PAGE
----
Here we have the first whisky to be released by Colonsay Beverages. As the name suggests, the company is based on the Scottish Isle of Colonsay within the Inner Hebrides and indeed the whisky brand gets its name from the port and village that the company are based in. Colonsay Beverages operates a microbrewery and distillery on site and whilst the timely process of making whisky is underway, this whisky has been blended together with the intention of sharing their desired flavour from the future maltsters.
Within the whisky press, it has been refreshing to see the genuine, honest and transparent development of the whisky, with director Keith Bonnington taking the lead on the socials. I’ve also been quite enamoured by the story behind the stylish branding, which takes its inspiration from 1930s style travel posters and one particular postcard that Keith Bonnington received from his wife as good luck item when he left the Edrington group after 13 years of service. The team then reached out to the artist Peter McDermot of the Isle of Skye, who first created the design on that postcard, to create the designs for the Island Hopper and the upcoming Scalasaig whisky brand releases.
To the whisky itself and, courtesy of that transparency, we know that this is a blend of 10 separate single malts predominantly from across the Scottish Isles, namely Orkney, Mull and Islay, hence “Island Hopper”. The majority of the liquid is reportedly from Caol Ila and heavily peated Bunnahabhain, with some Tobermory, some Highland Park and possibly a few more stops along the way, along with a small unknown quantity of heavily sherried unpeated malt from somewhere on the Scottish mainland’s coast (possibly Ailsa Bay) – all blended together to make for that distinctive island maritime and peaty character that Colonsay Beverages are after. The sourced whiskies are all between 6-8 years old and have been married together and aged for 12 months in first fill dry oloroso sherry casks from the Jose y Miguel Martin bodega in Jerez, Spain.
As their first endeavour into the scotch whisky world, this bottling is appropriately named “Maiden Voyage” and has been bottled without colouring (and just look at the shade of red in the pics below) and has been limited to 3,000 bottles at 43% ABV.
Instantly coastal. There’s a great, warming smell of spice and sea. It’s a really rounded nose despite how many rich flavours are lining up. On top of that seaside/briny note there’s mahogany and leather. You can insert your own Ron Burgundy reference but this does smell like real leather. Almost like walking into a shoe shop. Aside from the older smells there are also some rich fruity smells of oranges and raisins. Come to think of it, this smells like a smoky old-fashioned without having to add the orange twist or bitters. Even after time this still has a meaty body and a warming ashy peat smoke playing a supporting role.
That richness carries on through to the taste but is now tinged with sweet tingly flavours, like candied orange and dried apricots. The spirit has a low and slow warming set of spices that start to unfurl too: nutmeg, cinnamon, cloves and allspice all seem to make an appearance and tick the register for the spice role call. It’s not a fierce set of spices though – all balanced and showing themselves in their own time. There’s a nice little earthiness and a soft peat behind it all – despite the high Islay content, there’s more of a woodsmoke flavour than the medicinal/iodine signature note.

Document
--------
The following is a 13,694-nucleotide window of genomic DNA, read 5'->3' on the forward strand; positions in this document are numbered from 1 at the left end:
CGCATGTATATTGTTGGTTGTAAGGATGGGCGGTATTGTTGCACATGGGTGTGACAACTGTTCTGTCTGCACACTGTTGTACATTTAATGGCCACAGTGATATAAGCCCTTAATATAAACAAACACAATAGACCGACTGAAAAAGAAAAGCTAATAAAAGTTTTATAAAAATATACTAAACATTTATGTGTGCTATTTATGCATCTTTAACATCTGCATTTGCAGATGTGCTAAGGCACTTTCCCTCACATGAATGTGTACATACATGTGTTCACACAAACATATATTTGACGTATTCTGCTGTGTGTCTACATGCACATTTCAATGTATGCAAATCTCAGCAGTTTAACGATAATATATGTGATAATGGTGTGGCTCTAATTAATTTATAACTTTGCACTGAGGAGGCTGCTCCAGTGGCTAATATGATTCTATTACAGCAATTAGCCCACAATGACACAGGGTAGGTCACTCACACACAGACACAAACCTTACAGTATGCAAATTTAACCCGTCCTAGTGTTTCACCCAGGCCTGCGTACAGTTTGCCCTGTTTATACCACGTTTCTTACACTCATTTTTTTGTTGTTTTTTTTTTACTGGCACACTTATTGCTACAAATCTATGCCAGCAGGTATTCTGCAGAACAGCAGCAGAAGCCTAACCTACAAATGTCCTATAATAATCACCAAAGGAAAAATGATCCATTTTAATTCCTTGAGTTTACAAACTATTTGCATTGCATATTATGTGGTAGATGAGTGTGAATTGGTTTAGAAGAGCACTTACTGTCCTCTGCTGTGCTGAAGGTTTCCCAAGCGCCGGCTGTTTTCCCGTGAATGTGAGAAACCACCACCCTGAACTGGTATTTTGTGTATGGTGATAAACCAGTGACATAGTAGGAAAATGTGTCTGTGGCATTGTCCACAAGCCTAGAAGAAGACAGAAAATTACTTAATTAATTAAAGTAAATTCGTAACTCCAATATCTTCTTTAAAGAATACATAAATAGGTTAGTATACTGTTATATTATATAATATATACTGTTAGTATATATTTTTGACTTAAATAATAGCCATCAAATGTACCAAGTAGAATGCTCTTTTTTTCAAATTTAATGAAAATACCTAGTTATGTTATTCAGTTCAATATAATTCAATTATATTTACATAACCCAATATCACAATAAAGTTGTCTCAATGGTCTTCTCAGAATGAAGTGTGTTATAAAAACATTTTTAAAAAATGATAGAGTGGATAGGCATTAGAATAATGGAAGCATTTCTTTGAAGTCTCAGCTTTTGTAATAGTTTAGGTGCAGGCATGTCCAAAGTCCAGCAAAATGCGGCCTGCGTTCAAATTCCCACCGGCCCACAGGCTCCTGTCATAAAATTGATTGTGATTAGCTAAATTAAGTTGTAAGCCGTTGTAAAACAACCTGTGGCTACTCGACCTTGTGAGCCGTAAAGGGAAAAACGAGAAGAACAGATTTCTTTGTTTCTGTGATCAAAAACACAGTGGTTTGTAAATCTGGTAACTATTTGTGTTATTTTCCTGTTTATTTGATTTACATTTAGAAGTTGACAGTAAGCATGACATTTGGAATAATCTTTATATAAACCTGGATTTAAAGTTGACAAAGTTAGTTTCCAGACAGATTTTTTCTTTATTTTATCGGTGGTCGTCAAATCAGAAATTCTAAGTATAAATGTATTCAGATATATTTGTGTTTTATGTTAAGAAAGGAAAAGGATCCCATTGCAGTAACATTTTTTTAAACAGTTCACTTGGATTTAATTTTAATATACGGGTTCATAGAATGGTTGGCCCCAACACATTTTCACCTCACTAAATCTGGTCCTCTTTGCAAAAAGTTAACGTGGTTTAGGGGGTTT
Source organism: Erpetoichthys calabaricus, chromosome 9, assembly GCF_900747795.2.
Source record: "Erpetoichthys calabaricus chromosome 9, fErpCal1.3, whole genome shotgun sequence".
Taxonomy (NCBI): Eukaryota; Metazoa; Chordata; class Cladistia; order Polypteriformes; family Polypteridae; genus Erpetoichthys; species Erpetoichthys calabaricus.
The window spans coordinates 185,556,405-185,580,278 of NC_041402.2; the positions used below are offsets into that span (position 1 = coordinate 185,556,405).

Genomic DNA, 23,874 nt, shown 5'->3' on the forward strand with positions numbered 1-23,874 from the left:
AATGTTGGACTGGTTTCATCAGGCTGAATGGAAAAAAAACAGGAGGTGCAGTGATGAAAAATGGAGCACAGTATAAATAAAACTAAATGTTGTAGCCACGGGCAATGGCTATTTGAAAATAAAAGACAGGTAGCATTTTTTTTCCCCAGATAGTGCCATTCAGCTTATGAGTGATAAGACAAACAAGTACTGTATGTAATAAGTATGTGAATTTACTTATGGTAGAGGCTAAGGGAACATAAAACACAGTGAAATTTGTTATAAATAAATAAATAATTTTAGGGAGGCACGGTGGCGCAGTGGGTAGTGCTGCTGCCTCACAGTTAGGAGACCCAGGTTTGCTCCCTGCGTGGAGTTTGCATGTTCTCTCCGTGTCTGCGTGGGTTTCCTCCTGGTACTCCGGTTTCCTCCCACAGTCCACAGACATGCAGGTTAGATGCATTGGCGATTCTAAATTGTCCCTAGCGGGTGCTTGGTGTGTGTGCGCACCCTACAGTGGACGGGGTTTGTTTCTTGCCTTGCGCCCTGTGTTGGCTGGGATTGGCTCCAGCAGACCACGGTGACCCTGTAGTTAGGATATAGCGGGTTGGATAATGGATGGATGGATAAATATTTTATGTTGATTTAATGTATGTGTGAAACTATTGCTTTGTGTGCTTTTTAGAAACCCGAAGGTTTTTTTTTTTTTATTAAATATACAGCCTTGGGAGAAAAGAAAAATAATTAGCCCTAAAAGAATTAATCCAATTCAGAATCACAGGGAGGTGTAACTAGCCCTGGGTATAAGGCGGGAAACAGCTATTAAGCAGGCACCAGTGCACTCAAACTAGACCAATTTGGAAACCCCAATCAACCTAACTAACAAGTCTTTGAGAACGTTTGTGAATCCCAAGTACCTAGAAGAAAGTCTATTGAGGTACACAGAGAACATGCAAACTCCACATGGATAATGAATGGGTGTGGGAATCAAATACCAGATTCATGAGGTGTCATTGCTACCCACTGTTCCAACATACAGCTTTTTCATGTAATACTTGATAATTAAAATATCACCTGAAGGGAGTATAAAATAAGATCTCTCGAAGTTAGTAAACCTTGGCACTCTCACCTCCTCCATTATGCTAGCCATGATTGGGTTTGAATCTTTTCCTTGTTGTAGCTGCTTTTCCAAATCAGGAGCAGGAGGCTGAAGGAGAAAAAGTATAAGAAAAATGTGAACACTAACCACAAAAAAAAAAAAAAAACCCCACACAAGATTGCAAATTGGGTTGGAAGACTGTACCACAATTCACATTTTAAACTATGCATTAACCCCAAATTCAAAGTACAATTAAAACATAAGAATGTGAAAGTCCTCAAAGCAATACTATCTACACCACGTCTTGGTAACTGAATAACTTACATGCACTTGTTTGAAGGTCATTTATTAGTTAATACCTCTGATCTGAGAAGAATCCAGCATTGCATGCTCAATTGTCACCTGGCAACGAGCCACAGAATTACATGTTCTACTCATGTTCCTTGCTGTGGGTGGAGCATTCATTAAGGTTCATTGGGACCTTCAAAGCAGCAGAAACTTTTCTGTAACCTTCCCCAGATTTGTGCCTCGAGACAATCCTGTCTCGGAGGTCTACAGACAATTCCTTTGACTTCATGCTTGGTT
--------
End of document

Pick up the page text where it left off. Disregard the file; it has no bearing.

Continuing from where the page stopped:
Pretty lingering spice and alcoholic tingle on the tongue stay behind once the liquid has gone. Almost coming full circle, that leathery note kinda returns as the last profile note.
What a rounded whisky. It has such a deep colour too, with the first fill sherry cask doing some fine work there. You’d think that there’d be some long heritage within the blend to be getting colours that dark but apparently it’s all down to the final sherry housing. Lots of flavours come out of this whisky but they take their time to make an appearance too, proving itself to be really well composed blend. It has taken some skill to capture all of those rich flavours without one being overly robust or overpowering. A really good whisky actually. It really smells of quality. In fact, I really got to take my time smelling it. Once I found out the component parts I was actually a bit surprised that it wasn’t going to be peatier actually with those Islay and Orkney constituents and the smoke just plays one of the many supporting characters here in the cast. I don’t normally talk about the packaging, but the whole look and feel of the packaging is great. It really stands out, whilst the old style 1930s travel poster somehow totally seem to fit modern times – it brings a touch of class. Definitely a top end blended malt. And it would have to be at £50 a bottle. If a full sized bottle of this makes its way onto my shelf – and I am seriously contemplating it – I’d be a bit concerned about just how quickly I’d be burning through that £50 too. I love the reference to this being their Maiden Voyage and I saw a talk by Keith Bonnington at the Summerton whisky festival (where this sample came from) and he is bursting with enthusiasm and ideas for the future, including an upcoming line of indie bottling of single malts (Caol Ila potentially being the first) and with a whole history of Scottish coastal memorabilia the marketing is already available. Exciting stuff and definitely a fantastic start to their journey.
Sample disclosure: This sample was received as part of the Summerton Virtual Whisky Festival tasting pack that came with the ticket to the event. A well organised event with great drams and contributions from the whisky makers and fans alike. All notes here are intended as an honest, fair and independent review of the whisky itself and not as a promotion. Please drink responsibly, and most importantly, wisely.